Following the tragic shooting in Las Vegas, many people shared that their thoughts and prayers were with the victims of the shooting and their families. On one hand, I believe thoughts and prayers are important. I know that when I’m going through a difficult time, it helps to know that people are thinking about me and praying for me.
On the other hand, I fear that some people may use thoughts and prayers as a way to give up responsibility for change rather than owning responsibility for change. When we send out our thoughts and prayers, we might feel as if we have “done something already,” and our motivation to advocate for concrete changes that could reduce gun violence in this country could wane.
The Stoics had something to say about this issue. Epictetus, who was born a slave and ended up being one of the greatest teachers and thinkers of his day, said the following:
“We cry to God almighty, how can we escape this agony? Fool, don’t you have hands? Or could it be that God forgot to give you a pair? Sit and pray your nose doesn’t run! Or, rather just wipe your nose and stop seeking a scapegoat.”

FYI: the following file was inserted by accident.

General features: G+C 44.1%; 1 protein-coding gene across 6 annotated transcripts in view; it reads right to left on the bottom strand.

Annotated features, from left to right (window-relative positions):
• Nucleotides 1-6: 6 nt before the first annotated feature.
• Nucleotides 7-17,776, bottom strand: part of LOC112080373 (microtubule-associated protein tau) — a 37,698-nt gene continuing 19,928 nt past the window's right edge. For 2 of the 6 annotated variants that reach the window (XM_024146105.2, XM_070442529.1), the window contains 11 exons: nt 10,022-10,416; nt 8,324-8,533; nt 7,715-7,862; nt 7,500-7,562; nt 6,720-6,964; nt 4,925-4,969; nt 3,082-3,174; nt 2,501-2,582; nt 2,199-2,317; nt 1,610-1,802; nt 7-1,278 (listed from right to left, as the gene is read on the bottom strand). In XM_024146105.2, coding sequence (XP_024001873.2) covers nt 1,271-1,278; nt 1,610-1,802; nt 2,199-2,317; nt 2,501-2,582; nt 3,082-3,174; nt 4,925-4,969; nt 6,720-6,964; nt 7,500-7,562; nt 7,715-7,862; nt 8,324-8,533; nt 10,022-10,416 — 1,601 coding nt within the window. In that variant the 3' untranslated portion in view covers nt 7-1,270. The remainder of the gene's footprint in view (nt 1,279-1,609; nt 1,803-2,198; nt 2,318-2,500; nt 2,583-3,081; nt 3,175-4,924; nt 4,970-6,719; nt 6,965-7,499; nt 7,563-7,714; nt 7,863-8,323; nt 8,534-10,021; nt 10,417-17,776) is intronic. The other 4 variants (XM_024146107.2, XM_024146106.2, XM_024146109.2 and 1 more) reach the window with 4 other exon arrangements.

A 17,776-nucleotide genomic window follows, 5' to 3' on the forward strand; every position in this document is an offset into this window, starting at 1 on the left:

When you offer your thoughts and prayers, don’t let this action decrease your personal responsibility for change. Thoughts and prayers shouldn’t decrease personal responsibility for change; they should join with personal responsibility for change. For example, this article lists eight modest safety measures that public health experts think could reduce gun violence by one-third—or more than 10,000 a year.
Offer your thoughts, prayers, AND take responsibility to support concrete steps to reduce gun violence.